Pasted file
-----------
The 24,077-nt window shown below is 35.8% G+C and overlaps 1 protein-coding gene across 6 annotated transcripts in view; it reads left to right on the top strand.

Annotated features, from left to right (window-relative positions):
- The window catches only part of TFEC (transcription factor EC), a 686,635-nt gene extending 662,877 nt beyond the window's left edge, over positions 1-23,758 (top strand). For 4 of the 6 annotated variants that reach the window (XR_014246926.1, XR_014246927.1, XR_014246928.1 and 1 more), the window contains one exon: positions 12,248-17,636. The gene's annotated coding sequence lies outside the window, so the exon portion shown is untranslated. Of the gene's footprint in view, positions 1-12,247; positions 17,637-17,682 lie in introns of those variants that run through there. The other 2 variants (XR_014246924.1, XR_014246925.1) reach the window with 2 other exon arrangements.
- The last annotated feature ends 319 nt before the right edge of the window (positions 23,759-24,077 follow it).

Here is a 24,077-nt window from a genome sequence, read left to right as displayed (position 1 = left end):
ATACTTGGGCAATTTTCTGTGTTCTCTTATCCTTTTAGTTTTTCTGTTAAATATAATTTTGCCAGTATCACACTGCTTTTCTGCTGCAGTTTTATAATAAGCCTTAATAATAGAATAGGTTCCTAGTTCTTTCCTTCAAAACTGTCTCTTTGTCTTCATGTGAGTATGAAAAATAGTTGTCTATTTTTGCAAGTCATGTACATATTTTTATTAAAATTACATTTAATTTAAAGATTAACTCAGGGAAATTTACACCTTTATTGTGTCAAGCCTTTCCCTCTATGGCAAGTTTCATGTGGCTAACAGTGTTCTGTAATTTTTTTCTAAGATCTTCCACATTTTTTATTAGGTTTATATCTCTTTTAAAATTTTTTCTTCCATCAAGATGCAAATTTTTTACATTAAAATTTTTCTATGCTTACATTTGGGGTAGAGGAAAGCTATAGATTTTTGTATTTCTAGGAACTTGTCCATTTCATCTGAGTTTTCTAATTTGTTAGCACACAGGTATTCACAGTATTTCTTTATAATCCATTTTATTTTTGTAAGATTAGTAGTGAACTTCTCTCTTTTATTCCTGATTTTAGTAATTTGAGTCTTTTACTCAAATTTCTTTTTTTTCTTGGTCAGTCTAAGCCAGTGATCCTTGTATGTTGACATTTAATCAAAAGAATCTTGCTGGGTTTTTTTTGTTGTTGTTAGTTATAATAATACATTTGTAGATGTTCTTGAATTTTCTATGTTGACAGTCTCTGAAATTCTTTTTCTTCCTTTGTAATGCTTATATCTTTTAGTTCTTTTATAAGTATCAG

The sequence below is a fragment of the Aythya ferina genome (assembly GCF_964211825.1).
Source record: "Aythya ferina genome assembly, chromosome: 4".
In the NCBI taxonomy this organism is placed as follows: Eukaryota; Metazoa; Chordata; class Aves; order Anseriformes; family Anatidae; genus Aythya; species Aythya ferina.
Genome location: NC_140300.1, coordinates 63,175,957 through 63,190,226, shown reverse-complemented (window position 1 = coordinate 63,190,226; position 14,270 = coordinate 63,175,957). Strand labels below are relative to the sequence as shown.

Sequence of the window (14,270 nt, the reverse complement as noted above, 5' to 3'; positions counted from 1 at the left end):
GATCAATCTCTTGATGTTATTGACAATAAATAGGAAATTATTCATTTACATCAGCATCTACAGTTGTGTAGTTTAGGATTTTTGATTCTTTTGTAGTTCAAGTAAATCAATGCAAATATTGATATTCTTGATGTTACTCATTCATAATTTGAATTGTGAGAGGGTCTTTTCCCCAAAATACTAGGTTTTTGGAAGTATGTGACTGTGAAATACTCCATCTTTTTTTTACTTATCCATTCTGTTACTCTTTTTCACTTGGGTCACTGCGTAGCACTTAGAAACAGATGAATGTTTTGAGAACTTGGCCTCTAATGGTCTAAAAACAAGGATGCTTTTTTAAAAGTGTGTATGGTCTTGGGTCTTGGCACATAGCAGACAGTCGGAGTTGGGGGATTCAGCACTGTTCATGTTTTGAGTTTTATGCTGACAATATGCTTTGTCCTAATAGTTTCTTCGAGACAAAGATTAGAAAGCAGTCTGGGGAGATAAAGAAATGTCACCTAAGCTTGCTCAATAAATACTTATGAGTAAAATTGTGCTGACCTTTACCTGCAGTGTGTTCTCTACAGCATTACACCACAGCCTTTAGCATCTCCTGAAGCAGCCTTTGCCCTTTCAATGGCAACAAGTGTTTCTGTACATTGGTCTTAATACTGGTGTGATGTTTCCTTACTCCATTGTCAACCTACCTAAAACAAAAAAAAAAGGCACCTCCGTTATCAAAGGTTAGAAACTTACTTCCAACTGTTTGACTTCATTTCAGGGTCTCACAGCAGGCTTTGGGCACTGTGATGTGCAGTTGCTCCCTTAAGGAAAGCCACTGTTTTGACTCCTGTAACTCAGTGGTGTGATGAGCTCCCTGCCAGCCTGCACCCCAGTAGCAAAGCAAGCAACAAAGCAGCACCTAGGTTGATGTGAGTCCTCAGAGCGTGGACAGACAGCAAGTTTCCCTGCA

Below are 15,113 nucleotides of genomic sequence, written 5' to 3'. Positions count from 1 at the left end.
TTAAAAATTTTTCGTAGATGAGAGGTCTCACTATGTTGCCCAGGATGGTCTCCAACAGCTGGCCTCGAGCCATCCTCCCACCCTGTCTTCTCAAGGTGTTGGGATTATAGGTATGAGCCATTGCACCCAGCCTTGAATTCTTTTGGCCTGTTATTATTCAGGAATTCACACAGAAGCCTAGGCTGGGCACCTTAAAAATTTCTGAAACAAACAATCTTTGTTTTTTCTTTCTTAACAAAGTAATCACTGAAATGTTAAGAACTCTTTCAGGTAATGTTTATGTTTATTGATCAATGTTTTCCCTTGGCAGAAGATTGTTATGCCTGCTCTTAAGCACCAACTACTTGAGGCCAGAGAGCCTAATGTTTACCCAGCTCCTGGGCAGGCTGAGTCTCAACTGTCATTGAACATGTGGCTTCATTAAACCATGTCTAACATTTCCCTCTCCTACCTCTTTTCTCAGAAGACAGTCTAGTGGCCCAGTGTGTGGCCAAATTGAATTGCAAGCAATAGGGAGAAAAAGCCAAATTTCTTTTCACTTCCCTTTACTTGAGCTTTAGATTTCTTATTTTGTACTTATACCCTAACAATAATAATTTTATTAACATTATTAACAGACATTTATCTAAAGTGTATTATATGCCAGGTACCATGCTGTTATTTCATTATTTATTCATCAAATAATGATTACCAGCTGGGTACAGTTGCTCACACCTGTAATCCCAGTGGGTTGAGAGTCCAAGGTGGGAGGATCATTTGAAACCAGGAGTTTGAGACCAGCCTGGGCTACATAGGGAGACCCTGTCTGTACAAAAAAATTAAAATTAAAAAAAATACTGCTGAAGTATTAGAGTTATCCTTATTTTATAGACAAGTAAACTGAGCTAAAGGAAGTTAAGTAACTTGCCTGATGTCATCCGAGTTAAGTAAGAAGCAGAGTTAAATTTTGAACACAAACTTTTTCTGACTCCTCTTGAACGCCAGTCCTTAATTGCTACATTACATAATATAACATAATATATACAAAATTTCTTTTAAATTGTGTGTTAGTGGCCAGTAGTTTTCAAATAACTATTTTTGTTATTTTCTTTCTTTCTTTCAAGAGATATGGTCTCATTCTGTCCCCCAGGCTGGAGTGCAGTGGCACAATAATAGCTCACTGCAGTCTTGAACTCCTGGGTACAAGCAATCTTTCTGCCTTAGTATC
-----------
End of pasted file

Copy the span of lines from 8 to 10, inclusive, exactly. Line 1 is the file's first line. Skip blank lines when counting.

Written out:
Source record: "Aythya ferina genome assembly, chromosome: 4".
In the NCBI taxonomy this organism is placed as follows: Eukaryota; Metazoa; Chordata; class Aves; order Anseriformes; family Anatidae; genus Aythya; species Aythya ferina.
Genome location: NC_140300.1, coordinates 63,175,957 through 63,190,226, shown reverse-complemented (window position 1 = coordinate 63,190,226; position 14,270 = coordinate 63,175,957). Strand labels below are relative to the sequence as shown.